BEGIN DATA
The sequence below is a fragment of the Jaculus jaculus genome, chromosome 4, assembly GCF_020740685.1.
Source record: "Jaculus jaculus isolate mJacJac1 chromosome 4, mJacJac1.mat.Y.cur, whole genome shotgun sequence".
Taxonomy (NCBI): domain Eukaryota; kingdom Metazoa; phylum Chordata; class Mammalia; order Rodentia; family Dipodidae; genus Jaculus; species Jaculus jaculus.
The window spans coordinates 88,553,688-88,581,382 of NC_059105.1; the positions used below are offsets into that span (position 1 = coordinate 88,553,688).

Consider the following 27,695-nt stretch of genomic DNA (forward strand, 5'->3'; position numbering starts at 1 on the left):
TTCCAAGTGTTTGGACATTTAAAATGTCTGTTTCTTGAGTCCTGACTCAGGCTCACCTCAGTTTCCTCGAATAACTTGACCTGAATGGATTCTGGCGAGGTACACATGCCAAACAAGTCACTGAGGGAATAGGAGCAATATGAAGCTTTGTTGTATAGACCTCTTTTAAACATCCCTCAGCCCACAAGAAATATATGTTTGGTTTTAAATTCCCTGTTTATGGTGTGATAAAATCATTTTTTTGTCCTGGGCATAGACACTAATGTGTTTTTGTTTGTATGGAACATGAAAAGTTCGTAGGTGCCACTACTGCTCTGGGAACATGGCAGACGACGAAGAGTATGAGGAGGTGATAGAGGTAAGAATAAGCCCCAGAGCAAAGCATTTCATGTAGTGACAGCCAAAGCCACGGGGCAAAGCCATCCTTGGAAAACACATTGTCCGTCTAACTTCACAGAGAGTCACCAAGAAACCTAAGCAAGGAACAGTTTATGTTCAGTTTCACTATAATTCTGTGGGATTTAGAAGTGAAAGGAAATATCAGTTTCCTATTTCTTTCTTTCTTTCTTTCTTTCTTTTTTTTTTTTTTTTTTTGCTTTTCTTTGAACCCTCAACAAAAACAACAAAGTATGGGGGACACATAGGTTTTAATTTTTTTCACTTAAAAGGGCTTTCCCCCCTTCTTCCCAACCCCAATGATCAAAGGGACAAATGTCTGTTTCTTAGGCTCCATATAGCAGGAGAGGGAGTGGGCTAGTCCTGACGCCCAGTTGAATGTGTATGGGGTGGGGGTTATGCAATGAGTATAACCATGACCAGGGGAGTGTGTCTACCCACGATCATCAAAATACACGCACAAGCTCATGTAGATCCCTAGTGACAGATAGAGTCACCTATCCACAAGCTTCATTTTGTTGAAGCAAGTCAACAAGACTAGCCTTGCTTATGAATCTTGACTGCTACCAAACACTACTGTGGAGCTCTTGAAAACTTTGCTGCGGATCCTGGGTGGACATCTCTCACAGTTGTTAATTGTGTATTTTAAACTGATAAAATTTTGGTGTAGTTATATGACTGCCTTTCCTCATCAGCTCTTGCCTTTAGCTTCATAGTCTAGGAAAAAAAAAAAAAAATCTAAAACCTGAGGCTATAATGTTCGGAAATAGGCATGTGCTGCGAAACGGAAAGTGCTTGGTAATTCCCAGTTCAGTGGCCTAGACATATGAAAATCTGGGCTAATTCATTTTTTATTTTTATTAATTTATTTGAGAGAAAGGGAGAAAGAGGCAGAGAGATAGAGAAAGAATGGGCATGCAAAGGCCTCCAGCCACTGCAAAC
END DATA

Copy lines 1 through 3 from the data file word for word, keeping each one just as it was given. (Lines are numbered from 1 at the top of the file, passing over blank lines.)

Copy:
The sequence below is a fragment of the Jaculus jaculus genome, chromosome 4, assembly GCF_020740685.1.
Source record: "Jaculus jaculus isolate mJacJac1 chromosome 4, mJacJac1.mat.Y.cur, whole genome shotgun sequence".
Taxonomy (NCBI): domain Eukaryota; kingdom Metazoa; phylum Chordata; class Mammalia; order Rodentia; family Dipodidae; genus Jaculus; species Jaculus jaculus.